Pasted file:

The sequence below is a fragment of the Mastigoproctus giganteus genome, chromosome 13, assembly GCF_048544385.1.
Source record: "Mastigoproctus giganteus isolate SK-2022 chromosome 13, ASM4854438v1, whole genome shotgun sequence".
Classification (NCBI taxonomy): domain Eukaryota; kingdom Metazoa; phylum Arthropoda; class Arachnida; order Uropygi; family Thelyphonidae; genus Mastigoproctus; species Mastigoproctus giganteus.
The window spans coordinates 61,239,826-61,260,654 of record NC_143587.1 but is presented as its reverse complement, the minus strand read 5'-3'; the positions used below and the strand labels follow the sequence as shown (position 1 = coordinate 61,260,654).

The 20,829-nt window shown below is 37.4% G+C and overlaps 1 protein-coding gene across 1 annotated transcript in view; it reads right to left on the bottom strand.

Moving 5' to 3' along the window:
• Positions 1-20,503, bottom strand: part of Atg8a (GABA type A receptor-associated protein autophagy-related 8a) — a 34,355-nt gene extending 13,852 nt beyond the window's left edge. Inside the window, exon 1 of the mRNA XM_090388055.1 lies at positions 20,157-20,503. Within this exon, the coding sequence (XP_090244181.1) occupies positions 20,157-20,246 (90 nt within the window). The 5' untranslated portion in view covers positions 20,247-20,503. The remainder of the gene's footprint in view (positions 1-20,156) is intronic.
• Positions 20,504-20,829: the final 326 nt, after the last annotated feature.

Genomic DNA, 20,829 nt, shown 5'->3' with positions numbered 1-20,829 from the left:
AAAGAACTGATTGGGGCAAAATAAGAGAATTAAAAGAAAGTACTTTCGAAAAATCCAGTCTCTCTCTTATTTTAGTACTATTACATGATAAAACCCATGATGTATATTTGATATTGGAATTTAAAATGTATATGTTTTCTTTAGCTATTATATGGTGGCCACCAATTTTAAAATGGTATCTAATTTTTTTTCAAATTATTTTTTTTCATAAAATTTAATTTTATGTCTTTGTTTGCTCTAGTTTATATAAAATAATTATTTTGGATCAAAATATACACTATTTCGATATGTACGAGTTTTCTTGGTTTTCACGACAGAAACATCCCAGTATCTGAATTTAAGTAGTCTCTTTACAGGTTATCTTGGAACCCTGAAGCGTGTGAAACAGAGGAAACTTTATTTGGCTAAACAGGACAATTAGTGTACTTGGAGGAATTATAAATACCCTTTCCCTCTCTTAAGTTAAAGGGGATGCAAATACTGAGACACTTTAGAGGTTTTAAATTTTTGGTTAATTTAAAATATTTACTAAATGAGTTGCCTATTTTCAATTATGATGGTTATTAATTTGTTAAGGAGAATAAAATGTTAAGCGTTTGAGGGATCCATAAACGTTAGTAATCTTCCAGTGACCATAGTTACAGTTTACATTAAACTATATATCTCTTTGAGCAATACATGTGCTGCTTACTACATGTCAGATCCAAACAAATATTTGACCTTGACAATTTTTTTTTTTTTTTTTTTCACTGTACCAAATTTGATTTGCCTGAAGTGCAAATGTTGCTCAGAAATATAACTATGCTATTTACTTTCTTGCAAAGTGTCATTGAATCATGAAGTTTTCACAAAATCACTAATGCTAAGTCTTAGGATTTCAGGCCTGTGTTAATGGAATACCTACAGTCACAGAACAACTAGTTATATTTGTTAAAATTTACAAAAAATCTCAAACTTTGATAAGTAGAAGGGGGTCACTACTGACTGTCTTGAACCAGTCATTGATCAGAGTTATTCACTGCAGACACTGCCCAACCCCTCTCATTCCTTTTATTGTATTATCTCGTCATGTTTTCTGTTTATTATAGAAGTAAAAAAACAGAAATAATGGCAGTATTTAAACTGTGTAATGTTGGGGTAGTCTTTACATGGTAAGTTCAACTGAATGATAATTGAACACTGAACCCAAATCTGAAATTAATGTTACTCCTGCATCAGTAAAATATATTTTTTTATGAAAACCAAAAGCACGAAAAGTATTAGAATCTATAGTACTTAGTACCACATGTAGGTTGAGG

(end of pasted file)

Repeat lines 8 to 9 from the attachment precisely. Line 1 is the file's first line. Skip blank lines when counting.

• Positions 20,504-20,829: the final 326 nt, after the last annotated feature.

Genomic DNA, 20,829 nt, shown 5'->3' with positions numbered 1-20,829 from the left: